Late Payment of Invoices (1998)


Updated: Late Payment of Invoices (2002)

What is meant by a small business, a large business and a public sector body?

A small business has up to 50 employees, a large business has over 50 employees and a public sector body is a Government department, local or public authority.

Does the legal status of the business matter?

No. The Act applies to all types of businesses such as sole proprietor, partnerships and limited liability companies.

What is the definition of a ‘late payment?’

Usually companies have an agreed credit period which is outlined in their contract with customers. It may be written down or just a verbal agreement. When a payment is made after this agreed period of time, then it is considered to be late. If no specific credit period has been laid down or a contract does not exist, then the Act sets an automatic default time of 30 days. After this time has elapsed, interest may be applied. The 30-day default period runs from the later of these two actions:- the day when the goods are delivered or the service performed, or the day on which the purchaser is advised of how much the debt is.

Does the debt have to be a certain amount before interest can be claimed?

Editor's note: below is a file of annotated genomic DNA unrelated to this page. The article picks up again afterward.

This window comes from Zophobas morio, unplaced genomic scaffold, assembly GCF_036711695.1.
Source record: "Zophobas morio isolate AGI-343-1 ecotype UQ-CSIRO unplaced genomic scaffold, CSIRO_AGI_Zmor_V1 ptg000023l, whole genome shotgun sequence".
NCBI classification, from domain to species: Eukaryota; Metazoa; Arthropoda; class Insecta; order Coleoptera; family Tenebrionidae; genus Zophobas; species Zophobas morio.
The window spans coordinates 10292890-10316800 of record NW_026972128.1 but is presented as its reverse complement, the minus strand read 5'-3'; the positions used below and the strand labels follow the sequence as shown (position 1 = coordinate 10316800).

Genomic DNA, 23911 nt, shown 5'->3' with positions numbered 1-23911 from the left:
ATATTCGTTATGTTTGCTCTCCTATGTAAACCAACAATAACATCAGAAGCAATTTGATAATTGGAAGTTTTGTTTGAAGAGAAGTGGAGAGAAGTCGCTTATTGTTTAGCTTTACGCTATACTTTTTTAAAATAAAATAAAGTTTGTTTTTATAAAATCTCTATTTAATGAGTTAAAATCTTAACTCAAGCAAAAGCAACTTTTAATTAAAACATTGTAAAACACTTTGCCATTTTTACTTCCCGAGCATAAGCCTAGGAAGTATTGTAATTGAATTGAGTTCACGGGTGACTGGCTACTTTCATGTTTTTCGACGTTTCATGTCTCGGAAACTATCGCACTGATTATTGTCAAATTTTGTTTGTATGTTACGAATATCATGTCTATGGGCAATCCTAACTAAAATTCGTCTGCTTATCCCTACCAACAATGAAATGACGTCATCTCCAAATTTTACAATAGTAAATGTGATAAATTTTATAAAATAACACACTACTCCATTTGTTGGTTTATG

There is no minimum level of debt.

How do I tell clients that I will charge them interest if they pay late?

The Act should be incorporated as part and parcel of your standard business practices and credit management techniques. For example, when you tell the customer your payment terms and conditions you can also add that interest will be charged on overdue invoices in line with the Act. In addition to any verbal communication, you should clearly explain your procedures on any correspondence such as credit application forms, order confirmations, invoices and contracts. The Better Payment Practice Campaign suggests the following:

"We understand and will exercise our statutory right to interest under the Late Payment of Commercial Debts (Interest) Act 1998 if we are not paid according to agreed credit terms."

Do I have to charge interest when people pay late?

No. The statutory right is not compulsory. It’s your choice whether you decide to claim or not.

Is there another way to prevent paying late, without resorting to the law?

No. Both parties can agree their own terms to avoid late payment. This is called contractual interest. However, to stop purchasers taking advantage of the situation, any contractual solution for late payment must be ‘substantial’, otherwise it will be declared void and the debtor will be unable to rely on it. The term ‘substantial’ is seen as: 1) enough to compensate the supplier for the cost of late payment or to deter late payment or 2) fair and reasonable in the circumstances to allow the remedy to replace or vary the statutory right to interest provided by the Act.

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